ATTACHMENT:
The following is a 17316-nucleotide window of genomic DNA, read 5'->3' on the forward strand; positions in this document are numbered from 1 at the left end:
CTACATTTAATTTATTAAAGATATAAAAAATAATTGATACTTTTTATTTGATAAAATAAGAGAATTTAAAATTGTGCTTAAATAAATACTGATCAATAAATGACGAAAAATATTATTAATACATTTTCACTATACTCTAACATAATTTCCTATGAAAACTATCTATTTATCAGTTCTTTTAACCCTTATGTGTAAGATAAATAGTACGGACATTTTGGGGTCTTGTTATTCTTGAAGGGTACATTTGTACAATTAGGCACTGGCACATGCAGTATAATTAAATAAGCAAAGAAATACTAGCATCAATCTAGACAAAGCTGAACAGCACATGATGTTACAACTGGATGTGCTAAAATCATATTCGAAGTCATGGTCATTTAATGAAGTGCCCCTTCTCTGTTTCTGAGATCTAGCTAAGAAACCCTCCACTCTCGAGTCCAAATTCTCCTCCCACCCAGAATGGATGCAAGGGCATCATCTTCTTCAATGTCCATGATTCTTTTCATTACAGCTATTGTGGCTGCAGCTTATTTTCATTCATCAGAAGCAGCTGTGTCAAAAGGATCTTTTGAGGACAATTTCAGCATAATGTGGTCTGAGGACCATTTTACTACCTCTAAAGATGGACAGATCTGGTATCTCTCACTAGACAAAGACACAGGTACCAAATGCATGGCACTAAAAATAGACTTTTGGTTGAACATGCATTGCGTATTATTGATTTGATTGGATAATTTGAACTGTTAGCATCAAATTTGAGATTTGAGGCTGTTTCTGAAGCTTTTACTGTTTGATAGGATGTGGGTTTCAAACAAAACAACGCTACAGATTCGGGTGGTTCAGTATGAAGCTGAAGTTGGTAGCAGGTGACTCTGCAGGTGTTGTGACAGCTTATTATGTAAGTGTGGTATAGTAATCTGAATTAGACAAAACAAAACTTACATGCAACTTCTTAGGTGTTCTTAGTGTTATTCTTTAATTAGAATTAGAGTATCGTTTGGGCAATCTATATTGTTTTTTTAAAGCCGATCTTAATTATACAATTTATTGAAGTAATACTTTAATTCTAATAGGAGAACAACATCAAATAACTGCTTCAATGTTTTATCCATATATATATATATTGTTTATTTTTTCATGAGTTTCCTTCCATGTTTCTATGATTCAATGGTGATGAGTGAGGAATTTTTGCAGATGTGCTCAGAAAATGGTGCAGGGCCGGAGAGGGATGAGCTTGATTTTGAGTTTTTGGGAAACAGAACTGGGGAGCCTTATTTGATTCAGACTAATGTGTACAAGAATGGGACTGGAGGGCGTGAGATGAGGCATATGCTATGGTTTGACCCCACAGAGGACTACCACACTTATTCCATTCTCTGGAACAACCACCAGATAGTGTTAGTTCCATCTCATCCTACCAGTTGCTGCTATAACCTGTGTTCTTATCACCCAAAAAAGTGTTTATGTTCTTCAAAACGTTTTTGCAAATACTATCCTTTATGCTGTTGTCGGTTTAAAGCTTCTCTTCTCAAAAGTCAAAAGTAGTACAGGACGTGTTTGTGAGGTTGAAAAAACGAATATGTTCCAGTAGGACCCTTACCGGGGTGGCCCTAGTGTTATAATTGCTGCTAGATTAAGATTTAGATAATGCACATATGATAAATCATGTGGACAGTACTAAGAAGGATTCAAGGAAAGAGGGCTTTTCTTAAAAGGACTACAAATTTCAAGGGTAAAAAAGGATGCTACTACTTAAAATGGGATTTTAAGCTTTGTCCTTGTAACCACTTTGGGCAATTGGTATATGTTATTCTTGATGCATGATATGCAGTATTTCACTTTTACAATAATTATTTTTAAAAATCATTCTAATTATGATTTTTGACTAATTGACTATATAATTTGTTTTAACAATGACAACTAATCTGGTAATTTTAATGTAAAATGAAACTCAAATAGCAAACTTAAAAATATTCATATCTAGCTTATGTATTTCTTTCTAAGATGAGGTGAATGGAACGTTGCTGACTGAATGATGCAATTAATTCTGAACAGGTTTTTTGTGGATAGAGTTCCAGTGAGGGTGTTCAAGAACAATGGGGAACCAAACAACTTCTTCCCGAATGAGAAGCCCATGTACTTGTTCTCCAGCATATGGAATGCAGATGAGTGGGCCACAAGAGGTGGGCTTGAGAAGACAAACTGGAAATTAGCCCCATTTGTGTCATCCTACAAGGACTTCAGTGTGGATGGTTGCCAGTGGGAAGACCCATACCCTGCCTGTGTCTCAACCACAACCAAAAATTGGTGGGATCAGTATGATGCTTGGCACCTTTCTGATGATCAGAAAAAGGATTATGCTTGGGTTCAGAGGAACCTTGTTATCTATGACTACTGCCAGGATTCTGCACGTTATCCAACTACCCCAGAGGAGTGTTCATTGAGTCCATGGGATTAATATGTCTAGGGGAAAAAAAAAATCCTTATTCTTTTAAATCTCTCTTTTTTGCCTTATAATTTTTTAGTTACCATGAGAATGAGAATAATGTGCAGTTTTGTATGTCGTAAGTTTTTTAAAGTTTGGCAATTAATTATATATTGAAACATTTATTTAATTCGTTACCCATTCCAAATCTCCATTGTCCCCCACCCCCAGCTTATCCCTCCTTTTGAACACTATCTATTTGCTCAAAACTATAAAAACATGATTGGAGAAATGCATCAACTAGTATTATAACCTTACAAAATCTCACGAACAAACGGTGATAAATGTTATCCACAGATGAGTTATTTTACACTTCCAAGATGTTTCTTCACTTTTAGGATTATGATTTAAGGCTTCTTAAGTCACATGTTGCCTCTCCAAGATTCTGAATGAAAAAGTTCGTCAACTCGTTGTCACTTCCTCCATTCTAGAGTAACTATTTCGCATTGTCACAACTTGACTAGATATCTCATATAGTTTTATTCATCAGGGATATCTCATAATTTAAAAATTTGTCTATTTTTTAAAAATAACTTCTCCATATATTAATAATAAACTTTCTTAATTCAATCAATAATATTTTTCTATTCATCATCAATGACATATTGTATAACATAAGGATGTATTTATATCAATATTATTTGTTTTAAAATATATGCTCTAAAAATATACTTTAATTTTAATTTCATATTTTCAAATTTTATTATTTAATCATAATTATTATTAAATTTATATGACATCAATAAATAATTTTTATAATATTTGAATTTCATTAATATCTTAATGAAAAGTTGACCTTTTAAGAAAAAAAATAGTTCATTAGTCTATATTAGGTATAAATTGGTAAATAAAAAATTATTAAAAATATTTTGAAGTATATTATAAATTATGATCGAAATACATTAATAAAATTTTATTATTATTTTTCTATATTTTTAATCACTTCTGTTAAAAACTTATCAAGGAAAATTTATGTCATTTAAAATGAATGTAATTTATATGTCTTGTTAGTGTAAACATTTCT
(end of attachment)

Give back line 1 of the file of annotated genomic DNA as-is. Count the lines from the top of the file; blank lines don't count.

The following is a 17316-nucleotide window of genomic DNA, read 5'->3' on the forward strand; positions in this document are numbered from 1 at the left end: